After the surgery the nurses give me four days of solicitous care. Round the clock, with patience and forbearance, they combat pain and discomfort. The sleepy intestines wake up in fits and starts, having been doused from one end with drugs that induce queeziness, from the other with drugs that suppress it. My stomach muscles are as sore as ever and there seems to be a disconnect between my brain and leg muscles. Remember those experiments – amputated frogs’ legs strung up to wires and zapped with electricity. Lo and behold they still twitched – with no brain attached. I could use a little zap right now to get things working properly. Regardless, the surgeon checks my wound again and says I can go home the following day. It’s good news, though I feel glass fragile. I’m about to leave under the weight of a staggering number of presents and flowers, wondering if he will stop by to bid me farewell, when I hear someone charging down the hallway.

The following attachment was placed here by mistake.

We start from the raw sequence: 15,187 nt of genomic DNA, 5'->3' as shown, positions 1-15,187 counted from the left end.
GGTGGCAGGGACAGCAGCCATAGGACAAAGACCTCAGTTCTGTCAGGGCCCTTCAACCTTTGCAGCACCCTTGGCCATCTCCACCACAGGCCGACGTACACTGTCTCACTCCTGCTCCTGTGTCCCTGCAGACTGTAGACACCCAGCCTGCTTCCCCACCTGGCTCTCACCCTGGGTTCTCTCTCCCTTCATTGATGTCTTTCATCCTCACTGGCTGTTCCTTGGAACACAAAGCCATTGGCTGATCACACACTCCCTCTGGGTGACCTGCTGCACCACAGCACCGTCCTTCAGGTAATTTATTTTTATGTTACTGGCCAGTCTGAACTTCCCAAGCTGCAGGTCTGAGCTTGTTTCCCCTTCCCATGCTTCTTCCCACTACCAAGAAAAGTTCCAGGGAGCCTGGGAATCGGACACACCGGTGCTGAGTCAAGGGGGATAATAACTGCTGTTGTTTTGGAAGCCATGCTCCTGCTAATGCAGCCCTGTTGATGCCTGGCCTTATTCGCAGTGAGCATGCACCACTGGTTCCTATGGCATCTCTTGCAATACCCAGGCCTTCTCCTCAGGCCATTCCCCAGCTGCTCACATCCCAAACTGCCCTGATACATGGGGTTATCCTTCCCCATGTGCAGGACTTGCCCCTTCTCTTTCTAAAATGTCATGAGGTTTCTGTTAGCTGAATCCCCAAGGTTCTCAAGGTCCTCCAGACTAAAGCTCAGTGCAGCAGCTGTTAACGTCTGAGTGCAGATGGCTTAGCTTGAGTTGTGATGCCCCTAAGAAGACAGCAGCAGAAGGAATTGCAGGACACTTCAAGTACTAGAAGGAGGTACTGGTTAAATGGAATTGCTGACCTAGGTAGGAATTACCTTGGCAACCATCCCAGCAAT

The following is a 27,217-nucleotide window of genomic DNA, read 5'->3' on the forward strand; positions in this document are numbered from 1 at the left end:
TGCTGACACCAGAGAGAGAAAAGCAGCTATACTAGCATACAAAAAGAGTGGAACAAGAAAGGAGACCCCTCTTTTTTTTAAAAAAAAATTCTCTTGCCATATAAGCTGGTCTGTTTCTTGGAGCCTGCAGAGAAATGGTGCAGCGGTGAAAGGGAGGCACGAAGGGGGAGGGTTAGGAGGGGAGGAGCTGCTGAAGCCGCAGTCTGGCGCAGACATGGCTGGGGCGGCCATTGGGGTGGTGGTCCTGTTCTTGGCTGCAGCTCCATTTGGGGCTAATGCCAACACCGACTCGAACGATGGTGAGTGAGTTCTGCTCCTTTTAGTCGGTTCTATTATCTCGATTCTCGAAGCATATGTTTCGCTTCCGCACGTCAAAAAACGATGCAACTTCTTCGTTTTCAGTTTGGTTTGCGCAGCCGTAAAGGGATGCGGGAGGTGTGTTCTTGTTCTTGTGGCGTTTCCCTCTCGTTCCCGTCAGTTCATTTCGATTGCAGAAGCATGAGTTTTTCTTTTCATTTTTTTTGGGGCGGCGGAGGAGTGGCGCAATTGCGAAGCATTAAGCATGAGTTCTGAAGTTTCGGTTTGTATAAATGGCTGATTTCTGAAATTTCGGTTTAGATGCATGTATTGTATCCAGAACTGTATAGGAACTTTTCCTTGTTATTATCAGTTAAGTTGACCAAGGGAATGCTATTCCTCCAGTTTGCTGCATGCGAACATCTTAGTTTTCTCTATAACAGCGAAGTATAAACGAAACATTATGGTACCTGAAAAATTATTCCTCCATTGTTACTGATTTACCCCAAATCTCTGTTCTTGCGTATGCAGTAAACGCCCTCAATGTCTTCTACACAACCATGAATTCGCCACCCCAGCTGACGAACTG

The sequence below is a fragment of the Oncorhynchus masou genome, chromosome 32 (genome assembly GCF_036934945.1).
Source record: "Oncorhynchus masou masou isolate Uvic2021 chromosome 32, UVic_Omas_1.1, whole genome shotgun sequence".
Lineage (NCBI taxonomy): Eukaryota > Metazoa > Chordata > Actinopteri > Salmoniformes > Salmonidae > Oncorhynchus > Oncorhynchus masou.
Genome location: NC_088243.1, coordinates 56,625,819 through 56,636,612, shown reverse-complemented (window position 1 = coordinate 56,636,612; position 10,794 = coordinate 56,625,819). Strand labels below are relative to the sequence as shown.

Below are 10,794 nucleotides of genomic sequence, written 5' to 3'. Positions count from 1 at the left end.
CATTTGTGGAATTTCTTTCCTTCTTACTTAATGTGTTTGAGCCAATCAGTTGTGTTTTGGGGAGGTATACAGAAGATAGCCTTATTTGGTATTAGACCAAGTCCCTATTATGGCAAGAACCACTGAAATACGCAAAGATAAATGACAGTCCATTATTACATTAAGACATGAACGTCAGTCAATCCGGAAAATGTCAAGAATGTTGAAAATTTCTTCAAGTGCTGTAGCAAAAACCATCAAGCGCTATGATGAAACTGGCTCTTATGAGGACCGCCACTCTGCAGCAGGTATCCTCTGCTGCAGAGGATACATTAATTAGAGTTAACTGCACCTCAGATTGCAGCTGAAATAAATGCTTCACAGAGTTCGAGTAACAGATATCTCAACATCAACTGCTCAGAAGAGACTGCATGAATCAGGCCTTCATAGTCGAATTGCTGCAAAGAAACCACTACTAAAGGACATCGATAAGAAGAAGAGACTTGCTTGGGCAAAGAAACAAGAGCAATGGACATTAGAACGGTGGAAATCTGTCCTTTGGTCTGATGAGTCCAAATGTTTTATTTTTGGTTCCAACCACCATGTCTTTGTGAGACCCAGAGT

“Take it easy. It will take you about 6 weeks to regain your stamina. Eat whatever you want to. We’ll contact you after I hear from the pathologist and call you for a follow up appointment.” He gives me a big hug and is gone, on to the next conquest.
I believe in him. I believe that he routed out all those virulent papillary serous cells and I will embark on life again.